– Israel eased travel for Palestinian Americans from the Gaza Strip on Monday as part of final preparations for a deal enabling Israelis to enter the United States without visas, an Israeli official said.
As a condition for its accession to the U.S. Visa (NYSE:) Waiver
Program (VWP), Israel has since July 20 loosened access through
its borders, and in and out of the occupied West Bank, for
Palestinian Americans in what the allies deem a pilot period.
The deadline for Israel to show compliance with the U.S. conditions is Sept 30. If successful, it expects to be incorporated in the VWP by November – a respite for relations strained by disputes over Israeli Prime Minister Benjamin Netanyahu’s judicial reforms and policies on the Palestinians.
Gaza, whose governing Islamist Hamas is designated a
terrorist group by Israel and the United States, was previously excluded from the pilot. The enclave is under an Israeli and Egyptian blockade and both maintain restrictions along their borders with it.
The exclusion stirred protests by Palestinian Americans and calls from Washington for a change in practice.
An Israeli official said that, as of Monday, Palestinian Americans living in Gaza and who are not deemed security threats will be able to enter Israel on a “B2” tourist visas, opening up the possibility of them taking flights out of its airports.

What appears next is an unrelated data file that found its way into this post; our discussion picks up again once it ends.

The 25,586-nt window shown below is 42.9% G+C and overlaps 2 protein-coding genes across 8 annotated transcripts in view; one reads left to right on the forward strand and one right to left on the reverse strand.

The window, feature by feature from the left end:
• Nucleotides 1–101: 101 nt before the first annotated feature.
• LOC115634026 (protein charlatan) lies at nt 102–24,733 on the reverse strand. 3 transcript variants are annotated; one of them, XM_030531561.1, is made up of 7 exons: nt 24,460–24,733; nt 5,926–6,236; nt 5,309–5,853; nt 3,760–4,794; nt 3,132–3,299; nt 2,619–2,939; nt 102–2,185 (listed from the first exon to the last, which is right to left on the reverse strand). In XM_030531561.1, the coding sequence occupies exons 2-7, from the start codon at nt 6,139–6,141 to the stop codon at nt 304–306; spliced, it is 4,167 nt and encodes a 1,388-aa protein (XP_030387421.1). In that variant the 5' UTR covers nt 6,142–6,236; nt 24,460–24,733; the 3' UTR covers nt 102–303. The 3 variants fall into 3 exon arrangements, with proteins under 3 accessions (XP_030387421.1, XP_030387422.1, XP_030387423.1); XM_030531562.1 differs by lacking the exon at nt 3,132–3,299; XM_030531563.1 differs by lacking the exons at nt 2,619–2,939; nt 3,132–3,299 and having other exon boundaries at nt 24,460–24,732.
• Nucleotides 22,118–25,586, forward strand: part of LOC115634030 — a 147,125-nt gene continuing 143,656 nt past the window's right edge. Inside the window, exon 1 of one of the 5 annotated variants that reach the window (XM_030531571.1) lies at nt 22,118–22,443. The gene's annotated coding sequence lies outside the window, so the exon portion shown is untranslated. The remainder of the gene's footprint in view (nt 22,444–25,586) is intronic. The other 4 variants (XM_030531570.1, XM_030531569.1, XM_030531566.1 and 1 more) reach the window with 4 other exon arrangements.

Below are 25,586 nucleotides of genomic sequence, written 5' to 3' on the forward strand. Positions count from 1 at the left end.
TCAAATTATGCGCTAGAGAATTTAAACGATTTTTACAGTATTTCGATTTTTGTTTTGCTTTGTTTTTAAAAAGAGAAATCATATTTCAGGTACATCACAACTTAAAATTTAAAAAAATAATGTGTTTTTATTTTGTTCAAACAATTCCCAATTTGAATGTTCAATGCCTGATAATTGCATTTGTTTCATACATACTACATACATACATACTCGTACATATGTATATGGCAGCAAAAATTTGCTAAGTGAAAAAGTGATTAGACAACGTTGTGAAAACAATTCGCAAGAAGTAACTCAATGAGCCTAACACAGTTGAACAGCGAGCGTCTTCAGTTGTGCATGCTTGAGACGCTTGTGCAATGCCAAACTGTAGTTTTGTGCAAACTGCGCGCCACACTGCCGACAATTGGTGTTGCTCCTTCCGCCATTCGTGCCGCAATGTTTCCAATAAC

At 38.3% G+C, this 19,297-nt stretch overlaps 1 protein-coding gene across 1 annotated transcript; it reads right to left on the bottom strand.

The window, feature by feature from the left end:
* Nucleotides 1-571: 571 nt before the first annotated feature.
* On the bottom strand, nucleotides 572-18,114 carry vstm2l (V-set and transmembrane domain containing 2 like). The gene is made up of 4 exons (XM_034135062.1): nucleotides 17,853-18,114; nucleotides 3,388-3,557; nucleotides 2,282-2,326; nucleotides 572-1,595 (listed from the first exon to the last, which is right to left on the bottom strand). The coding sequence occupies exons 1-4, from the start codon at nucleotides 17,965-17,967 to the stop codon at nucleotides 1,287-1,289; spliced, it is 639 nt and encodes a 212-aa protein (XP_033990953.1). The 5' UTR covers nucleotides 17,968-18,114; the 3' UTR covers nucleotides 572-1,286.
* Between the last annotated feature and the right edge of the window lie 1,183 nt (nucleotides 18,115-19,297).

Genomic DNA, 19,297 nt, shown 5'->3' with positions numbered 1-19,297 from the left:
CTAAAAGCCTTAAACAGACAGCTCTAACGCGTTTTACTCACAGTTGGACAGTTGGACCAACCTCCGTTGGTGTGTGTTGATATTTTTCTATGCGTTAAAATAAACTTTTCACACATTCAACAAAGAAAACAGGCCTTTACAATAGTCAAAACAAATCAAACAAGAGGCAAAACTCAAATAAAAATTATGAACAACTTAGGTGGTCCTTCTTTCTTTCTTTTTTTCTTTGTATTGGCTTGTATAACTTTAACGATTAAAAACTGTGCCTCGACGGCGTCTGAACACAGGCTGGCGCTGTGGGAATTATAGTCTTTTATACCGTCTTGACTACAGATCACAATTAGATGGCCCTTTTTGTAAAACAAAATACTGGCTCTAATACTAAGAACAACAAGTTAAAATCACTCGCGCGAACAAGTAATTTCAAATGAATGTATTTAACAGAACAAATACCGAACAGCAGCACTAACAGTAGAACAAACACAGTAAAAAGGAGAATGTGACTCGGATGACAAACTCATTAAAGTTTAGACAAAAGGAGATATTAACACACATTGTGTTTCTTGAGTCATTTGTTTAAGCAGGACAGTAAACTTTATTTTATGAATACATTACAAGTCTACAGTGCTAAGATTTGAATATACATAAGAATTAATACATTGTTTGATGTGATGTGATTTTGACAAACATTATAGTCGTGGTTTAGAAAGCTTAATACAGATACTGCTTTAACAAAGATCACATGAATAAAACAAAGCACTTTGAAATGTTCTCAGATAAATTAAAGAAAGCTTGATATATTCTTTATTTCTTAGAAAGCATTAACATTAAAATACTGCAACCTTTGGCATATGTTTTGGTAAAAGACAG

Israel previously said it intended to include Palestinian Americans living in Gaza – whose number it puts at between 100 and 130 – on Sept 15 but would try to bring the date forward.
The U.S. Embassy in Jerusalem had no immediate comment.
As part of the pilot, Israel says it has already been letting Palestinian Americans leave Gaza by special buses to Jordan, from which they could travel elsewhere.
In another new policy, Israel says it is allowing Palestinian Americans from abroad who have first-degree relatives in Gaza to make once-yearly visits of up to 90 days.
Palestinian and U.S. officials have assessed that the number
of dual U.S. nationals in Gaza may be several hundred. Asked
about the apparent discrepancy in the figures, an Israeli official said most of those are not full-time Gaza residents.